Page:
(Photo courtesy Corbin Minnick/Very Good Light)

We’ve read the headlines.

Instagram cancels Snapchat.

Facebook is crushing Snapchat.

Snapchat falls 25%.

Yes, Snapchat isn’t doing as well as Instagram. The latter having much more users and stealing views from Snapchat. Sure, Instagram came out recently with their own filters which, to many, seemed like a nail in the coffin for Snap users.

Snapchat is still the only means of communication and the only platform that matters.

But if you’re one of those who completely switched over in the past few months, we say this: good riddance. Because chances are, you were too old for the Snapchat platform anyway. You just don’t get it. You’re… well, old. For us, selfie-ing your every moment and being all about showing off what you’re doing (hi, Millennials!) and where is kinda, well, lame and not how Snapchat was supposed to be used in the first place.

“I never take selfies!” declares our friend, Josh Lin, a teen from San Diego.

Also, we see just how stupid Millennials are by recklessly putting everything on social media for all to see. How it’s detrimental to their future jobs, their current friendships, or how it fuels how fake social media is. We get how social media isn’t real and can easily separate the two (is it that hard, tho?).

“I only Snap my friends and never in public to My Stories.”

It’s also a little extra and dare we say, tacky, to post everything up about every single moment in your life. Like, there’s actually an unspoken rule about posting more than once a day on Instagram. You just don’t do it. “You also don’t post many days in a row,” Sara Chopra, a high school junior from Princeton, NJ, says. “On Snapchat, someone’s snaps from one day get compiled with their other snaps from that day in their Story. Although users might be featuring a lot of content on their Stories, there’s nothing bad about posting more than once or twice a day. Snapchat gives users the opportunity to be freer in their content.”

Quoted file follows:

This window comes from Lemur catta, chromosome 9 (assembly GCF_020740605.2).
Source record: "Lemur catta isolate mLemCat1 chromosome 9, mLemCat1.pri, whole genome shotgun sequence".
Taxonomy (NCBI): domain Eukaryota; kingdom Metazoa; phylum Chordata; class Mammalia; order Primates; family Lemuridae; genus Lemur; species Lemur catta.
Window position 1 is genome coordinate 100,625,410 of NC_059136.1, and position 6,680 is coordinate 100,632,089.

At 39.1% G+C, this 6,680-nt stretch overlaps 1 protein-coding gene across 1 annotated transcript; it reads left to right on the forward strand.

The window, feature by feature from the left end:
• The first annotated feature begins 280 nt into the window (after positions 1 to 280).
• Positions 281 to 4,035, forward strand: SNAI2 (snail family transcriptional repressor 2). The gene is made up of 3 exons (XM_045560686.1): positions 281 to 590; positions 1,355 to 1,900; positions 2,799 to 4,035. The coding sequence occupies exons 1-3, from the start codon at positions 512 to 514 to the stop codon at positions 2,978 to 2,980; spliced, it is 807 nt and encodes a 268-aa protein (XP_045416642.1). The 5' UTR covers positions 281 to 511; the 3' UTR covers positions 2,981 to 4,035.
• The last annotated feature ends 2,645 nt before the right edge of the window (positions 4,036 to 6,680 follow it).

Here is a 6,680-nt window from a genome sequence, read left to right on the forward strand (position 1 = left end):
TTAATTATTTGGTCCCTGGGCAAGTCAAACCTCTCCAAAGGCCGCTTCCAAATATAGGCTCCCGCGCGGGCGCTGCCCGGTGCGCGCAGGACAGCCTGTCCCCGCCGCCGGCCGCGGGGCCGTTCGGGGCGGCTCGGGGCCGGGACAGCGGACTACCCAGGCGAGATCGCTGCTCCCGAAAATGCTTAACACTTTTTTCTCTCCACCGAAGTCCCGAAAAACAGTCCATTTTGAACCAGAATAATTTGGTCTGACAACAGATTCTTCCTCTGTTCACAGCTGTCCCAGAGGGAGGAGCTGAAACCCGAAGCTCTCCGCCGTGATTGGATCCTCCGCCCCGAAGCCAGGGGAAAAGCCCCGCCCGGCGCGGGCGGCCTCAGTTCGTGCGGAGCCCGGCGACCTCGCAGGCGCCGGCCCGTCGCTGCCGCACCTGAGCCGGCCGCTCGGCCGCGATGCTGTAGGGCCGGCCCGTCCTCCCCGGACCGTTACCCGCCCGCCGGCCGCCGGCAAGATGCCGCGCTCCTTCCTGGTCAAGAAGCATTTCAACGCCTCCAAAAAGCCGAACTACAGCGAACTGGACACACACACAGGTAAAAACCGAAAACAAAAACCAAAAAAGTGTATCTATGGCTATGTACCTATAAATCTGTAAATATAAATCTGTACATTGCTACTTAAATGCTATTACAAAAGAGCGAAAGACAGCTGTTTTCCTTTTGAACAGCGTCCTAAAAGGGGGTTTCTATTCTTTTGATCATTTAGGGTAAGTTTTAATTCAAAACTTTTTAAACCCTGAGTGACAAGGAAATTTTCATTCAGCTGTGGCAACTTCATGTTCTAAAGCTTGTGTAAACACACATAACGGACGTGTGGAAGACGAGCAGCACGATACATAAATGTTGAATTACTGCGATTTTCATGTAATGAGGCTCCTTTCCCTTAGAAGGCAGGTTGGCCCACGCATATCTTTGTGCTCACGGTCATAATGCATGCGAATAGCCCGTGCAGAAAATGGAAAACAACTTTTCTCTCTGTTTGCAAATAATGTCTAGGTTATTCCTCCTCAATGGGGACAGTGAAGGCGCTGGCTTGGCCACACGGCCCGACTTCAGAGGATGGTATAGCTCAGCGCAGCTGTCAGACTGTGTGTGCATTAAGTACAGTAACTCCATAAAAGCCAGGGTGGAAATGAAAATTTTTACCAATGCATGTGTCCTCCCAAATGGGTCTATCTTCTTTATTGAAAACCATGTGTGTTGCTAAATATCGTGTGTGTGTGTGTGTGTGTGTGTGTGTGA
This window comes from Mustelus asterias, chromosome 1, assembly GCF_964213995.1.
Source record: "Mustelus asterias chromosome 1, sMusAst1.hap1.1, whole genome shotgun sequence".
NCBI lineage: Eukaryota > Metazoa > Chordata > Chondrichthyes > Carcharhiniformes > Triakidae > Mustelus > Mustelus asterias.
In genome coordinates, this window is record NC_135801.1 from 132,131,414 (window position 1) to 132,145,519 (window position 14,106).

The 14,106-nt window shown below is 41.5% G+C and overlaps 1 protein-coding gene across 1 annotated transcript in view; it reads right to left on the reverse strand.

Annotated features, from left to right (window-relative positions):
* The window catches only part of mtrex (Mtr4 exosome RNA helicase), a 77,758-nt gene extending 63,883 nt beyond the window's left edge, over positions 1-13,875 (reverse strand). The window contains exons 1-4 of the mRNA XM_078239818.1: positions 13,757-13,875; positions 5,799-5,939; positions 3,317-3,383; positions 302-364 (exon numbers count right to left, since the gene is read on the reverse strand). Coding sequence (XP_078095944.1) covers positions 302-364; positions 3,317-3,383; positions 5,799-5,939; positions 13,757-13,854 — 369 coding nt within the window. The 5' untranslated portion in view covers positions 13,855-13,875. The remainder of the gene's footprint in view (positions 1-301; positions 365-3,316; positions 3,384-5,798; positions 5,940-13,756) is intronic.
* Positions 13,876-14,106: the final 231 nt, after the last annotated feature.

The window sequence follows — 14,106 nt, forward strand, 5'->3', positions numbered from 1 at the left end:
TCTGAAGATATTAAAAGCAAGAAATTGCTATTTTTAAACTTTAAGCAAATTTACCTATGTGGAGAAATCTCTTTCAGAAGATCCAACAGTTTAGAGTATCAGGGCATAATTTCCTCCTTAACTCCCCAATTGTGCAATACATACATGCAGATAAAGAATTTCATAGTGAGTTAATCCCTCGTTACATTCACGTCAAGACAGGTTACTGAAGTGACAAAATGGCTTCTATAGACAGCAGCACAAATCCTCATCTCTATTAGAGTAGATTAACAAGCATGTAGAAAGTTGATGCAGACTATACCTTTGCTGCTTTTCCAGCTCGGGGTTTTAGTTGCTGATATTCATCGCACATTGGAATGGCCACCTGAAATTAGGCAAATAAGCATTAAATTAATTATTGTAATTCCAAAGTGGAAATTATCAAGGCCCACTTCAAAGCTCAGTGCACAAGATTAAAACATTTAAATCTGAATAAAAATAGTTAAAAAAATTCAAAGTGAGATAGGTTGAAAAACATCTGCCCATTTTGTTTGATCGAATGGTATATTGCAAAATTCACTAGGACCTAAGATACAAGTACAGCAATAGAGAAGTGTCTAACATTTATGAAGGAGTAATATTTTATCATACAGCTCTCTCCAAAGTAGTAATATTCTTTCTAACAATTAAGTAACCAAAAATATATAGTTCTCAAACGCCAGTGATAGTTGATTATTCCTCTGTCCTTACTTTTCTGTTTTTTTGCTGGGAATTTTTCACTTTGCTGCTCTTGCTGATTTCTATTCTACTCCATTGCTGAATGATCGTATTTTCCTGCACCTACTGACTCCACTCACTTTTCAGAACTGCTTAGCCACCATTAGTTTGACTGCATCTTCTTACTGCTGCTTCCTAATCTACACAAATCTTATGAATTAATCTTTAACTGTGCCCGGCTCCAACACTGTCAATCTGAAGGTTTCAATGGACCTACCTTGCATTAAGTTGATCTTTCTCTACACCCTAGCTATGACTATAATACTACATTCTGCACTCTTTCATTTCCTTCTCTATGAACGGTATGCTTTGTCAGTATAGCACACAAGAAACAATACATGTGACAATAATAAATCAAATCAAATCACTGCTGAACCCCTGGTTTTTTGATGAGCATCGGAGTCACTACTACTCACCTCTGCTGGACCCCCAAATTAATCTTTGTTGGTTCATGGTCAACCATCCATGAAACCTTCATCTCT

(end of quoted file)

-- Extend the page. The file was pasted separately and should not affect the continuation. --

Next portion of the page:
It’s no surprise then, that when surveyed by Episode, the storytelling app, 69% of teens said they would not switch over to Instagram after it launched Stories. For the young generation, Snapchat is still the only means of communication and the only platform that matters.

Of course, only between friends. “I only Snap my friends and never in public to My Stories,” says Matthew Kim, a junior from Denver, CO, to Very Good Light. “I’ll send them photos throughout the day. I also don’t want our streaks to end and want that number getting higher.”

Basically, on Snapchat you can be your “real” self while Instagram is your edited, filtered boring AF self.

Corbin Minnick, an 18-year old from Los Angeles, agrees. “I follow a lot of people I don’t really know and a lot of people I don’t know follow me. I don’t know if I would want to put my story out there for everyone to see.”

Sergio Perez, a high schooler in Southern California, echoes this sentiment. He still uses Snapchat mainly as a more authentic means of communicating with his friends. “It’s easier for people to use Snapchat casually or informally,” he tells Very Good Light. “If you’re looking to show off cool things in your life with nice pictures, you use Instagram. Most people I know carefully curate their Instagrams to show off what they’ve been doing.” Sergio says that while he likes Instagram, he primarily uses Snapchat.  Basically, on Snapchat you can be your “real” self while Instagram is your edited, filtered boring AF self.Speaking of filters, Instagram’s aren’t good. At all. “Snapchat has a new update and you can do cooler stuff than IG,” says Josh. “You can draw with emoji, for instance. It’s also smoother than IG.”But more than that, Josh says he also doesn’t appreciate how Instagram is basically copying Snapchat completely. “Snapchat wins because IG is basically showing how uncreative and unoriginal they are. More teens are use to Snapchat so we’ll just stick with it.”Filters, an examination:

Snapchat filters ?

(Photo courtesy: Josh Lin/Very Good Light)

Instagram filters ?

(Photo courtesy: Josh Lin/Very Good Light)

He’s not alone in this sentiment. According to Dylan Anderson, a graduating senior from Los Angeles, being a clone is just not cool. “Instagram is definitely copying Snapchat,”he says. “This means I’m still going to use Snapchat … a lot.”Being inauthentic, a subpar copy and one that attracts the olds away? Wait, Instagram, you aren’t so bad! ?

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